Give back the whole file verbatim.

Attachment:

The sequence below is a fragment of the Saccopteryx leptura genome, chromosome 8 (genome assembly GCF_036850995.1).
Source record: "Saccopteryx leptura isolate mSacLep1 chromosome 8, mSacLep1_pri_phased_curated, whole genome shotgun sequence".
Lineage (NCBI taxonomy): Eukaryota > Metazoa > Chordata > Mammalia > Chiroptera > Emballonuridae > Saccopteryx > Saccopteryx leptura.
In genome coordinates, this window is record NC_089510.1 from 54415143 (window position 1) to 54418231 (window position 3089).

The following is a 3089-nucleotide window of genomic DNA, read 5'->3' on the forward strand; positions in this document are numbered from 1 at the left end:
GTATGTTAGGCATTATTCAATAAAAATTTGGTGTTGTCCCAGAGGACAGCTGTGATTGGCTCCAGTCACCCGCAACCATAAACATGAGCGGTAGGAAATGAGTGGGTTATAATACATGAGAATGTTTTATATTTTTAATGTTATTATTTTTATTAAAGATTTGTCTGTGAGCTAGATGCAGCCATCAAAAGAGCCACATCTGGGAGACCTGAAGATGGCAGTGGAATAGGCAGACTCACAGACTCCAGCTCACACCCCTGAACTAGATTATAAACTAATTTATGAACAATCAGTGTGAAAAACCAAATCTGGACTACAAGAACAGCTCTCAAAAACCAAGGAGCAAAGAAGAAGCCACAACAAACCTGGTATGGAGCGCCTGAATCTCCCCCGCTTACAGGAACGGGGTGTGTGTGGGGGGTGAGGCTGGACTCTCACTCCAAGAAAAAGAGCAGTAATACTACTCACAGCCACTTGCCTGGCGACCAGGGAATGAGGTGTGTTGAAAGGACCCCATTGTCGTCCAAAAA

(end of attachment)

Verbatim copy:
The sequence below is a fragment of the Saccopteryx leptura genome, chromosome 8 (genome assembly GCF_036850995.1).
Source record: "Saccopteryx leptura isolate mSacLep1 chromosome 8, mSacLep1_pri_phased_curated, whole genome shotgun sequence".
Lineage (NCBI taxonomy): Eukaryota > Metazoa > Chordata > Mammalia > Chiroptera > Emballonuridae > Saccopteryx > Saccopteryx leptura.
In genome coordinates, this window is record NC_089510.1 from 54415143 (window position 1) to 54418231 (window position 3089).

The following is a 3089-nucleotide window of genomic DNA, read 5'->3' on the forward strand; positions in this document are numbered from 1 at the left end:
GTATGTTAGGCATTATTCAATAAAAATTTGGTGTTGTCCCAGAGGACAGCTGTGATTGGCTCCAGTCACCCGCAACCATAAACATGAGCGGTAGGAAATGAGTGGGTTATAATACATGAGAATGTTTTATATTTTTAATGTTATTATTTTTATTAAAGATTTGTCTGTGAGCTAGATGCAGCCATCAAAAGAGCCACATCTGGGAGACCTGAAGATGGCAGTGGAATAGGCAGACTCACAGACTCCAGCTCACACCCCTGAACTAGATTATAAACTAATTTATGAACAATCAGTGTGAAAAACCAAATCTGGACTACAAGAACAGCTCTCAAAAACCAAGGAGCAAAGAAGAAGCCACAACAAACCTGGTATGGAGCGCCTGAATCTCCCCCGCTTACAGGAACGGGGTGTGTGTGGGGGGTGAGGCTGGACTCTCACTCCAAGAAAAAGAGCAGTAATACTACTCACAGCCACTTGCCTGGCGACCAGGGAATGAGGTGTGTTGAAAGGACCCCATTGTCGTCCAAAAA